Kouioui

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This thread has been great reading for understanding why dynamics play such an important role in a speaker. I recently performed with a 4pc band at an upscale 70th birthday party at an opulent home, trying to recreate live those hits from the decade through a SRX series setup that included the reviewed unit with subs. Our stage was next to an outdoor pool, so I was able to listen to them without a room piling on its issues.

My impression was fairly positive at making the pre-show 70s music sound as though a real band was performing. I clearly don't have the same engineering and design chops as those posting here, but this 65 year old had a great time listening to these JBLs in a real world situation.

More audiophiles should consider pro portable live sound gear at whatever price they could afford in a home speaker, if there are no objections to the aesthetics of them in a home. For instance, I use both JBL LSR305/310S nearfields and a full JBL IRX portable PA rig in my project studio. For the $1500 I spent for the complete IRX 2.2 system (with poles), I doubt the usual speakers sold for home use at the same price could make people want to DANCE as a speaker system with adequate dynamics can.

PEQ @ 83dB makes the LSR/IRX measurement graphs come quite close after being calibrated with a UMIK-1, REW, and APOeq. My clients would rather hear their final mix on the IRXs 99% of the time, as most of them have hearing loss from the constant exposure to elevated volumes. There's something to be said for trying to reproduce what a live band would sound like in a private residence.
 

kyle_neuron

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For anyone who would be happy with a powered, plastic PA speaker in their house but was a little disappointed with the results from this JBL, may I suggest having a look at the new RCF ART 945?

Here's some independent data from the Production Partner magazine in Germany. Forgive the tiny screenshots, I only get the digital edition due to needing to translate most of it. My high school German is very, very rusty :)

Most of the magazine’s data is measured by a very skilled engineer, Anselm Goertz, using a robot arm for 360-degree balloon generation in a hemi-anechoic chamber.
 

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tktran303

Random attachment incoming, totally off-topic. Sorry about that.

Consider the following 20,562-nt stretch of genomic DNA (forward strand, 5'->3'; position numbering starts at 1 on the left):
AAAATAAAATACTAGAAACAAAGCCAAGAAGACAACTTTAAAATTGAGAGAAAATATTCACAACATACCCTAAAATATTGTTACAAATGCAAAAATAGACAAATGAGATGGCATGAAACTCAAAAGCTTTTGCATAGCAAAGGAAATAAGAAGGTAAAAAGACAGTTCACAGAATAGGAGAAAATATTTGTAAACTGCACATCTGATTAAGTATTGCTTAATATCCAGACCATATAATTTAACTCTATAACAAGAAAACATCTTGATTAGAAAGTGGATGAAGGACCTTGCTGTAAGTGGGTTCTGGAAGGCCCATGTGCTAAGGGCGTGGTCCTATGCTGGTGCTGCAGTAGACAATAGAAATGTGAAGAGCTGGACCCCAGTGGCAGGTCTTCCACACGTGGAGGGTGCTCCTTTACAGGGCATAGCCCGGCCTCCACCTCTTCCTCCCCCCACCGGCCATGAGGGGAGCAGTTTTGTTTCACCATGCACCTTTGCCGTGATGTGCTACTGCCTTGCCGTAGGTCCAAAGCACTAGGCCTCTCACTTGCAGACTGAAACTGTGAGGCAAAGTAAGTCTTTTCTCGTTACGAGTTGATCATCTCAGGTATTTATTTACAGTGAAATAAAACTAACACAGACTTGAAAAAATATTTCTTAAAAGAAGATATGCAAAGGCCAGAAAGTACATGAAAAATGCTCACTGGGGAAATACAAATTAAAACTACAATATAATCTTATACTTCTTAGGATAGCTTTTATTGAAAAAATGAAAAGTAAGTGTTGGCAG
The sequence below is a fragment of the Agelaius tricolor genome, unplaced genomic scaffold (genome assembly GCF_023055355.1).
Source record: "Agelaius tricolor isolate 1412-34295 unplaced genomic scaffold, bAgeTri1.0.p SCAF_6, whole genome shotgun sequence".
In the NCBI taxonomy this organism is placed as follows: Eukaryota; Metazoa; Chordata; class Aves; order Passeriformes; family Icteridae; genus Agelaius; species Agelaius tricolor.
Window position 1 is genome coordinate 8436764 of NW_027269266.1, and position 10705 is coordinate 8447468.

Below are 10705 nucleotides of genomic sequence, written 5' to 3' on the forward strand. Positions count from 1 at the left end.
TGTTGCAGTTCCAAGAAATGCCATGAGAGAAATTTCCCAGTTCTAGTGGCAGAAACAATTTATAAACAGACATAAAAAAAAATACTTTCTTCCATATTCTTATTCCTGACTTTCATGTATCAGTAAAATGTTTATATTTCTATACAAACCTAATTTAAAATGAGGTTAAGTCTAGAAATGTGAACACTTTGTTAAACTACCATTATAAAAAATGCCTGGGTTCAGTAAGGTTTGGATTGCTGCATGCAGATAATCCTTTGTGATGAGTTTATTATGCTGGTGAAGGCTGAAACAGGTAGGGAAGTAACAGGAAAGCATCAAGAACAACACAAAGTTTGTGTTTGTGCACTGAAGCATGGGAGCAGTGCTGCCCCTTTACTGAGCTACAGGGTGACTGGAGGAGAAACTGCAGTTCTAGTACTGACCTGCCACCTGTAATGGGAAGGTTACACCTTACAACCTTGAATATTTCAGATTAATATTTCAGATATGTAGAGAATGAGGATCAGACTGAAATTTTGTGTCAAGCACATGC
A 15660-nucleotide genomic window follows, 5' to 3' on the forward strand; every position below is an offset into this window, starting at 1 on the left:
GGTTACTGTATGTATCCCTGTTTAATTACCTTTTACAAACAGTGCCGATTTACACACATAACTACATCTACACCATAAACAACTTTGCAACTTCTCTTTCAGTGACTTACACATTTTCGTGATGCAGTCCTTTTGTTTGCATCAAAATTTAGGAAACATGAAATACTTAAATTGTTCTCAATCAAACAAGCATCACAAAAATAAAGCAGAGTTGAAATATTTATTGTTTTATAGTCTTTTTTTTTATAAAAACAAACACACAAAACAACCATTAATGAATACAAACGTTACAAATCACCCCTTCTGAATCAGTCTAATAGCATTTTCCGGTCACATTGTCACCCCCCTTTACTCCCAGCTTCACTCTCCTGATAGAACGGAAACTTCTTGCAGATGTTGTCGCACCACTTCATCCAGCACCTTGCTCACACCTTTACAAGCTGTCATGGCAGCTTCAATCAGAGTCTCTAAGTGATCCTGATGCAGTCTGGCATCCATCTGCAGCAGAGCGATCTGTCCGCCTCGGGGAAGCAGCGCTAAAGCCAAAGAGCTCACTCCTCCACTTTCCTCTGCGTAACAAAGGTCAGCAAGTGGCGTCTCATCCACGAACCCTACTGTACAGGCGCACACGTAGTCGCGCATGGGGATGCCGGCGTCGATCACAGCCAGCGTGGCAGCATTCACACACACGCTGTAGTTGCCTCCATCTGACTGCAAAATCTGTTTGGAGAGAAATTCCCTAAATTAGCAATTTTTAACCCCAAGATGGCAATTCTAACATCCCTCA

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Apart from the top octave that RCF speaker would EQ very well.

For professional musicians (that is; those whose job relies on the sweat and tears of live performance) who know- whatever venue one is performing in, is a constant variable in live audio; so processing is needed; even for the perfectly neutral speaker…

But it is a narrow dispersion speaker and looks awfully utilitarian in a typical living room. Nice outdoor speaker for your weekend parties…
 
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kyle_neuron

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But it is a narrow dispersion speaker and looks awfully utilitarian in a typical living room. Nice outdoor speaker for your weekend parties…
I don’t class a nominal dispersion of 80-90 degrees from 500 Hz up as narrow, myself? The orange to yellow transition is the -6 dB division on those isobar plots.
 

More Dynamics Please

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It's really great to be seeing some measurements of pro gear, even more so after reading Amir's listening test here. Like mentioned in the thread, seeing some of the QSC speakers measured would be nice - seems like the dj community has really coalesced around QSC gear.

Another PA speaker that would be really interesting to measure is RCF's new ART 9 series which (marketing wise) promises better sound with modern things like waveguides and DSP.

https://audioxpress.com/news/rcf-ce...-active-speaker-series-with-new-art-9-designs

RCF's new ART 9 series does sound interesting. Haven't seen any measurements yet but did find a German review that's reasonably positive: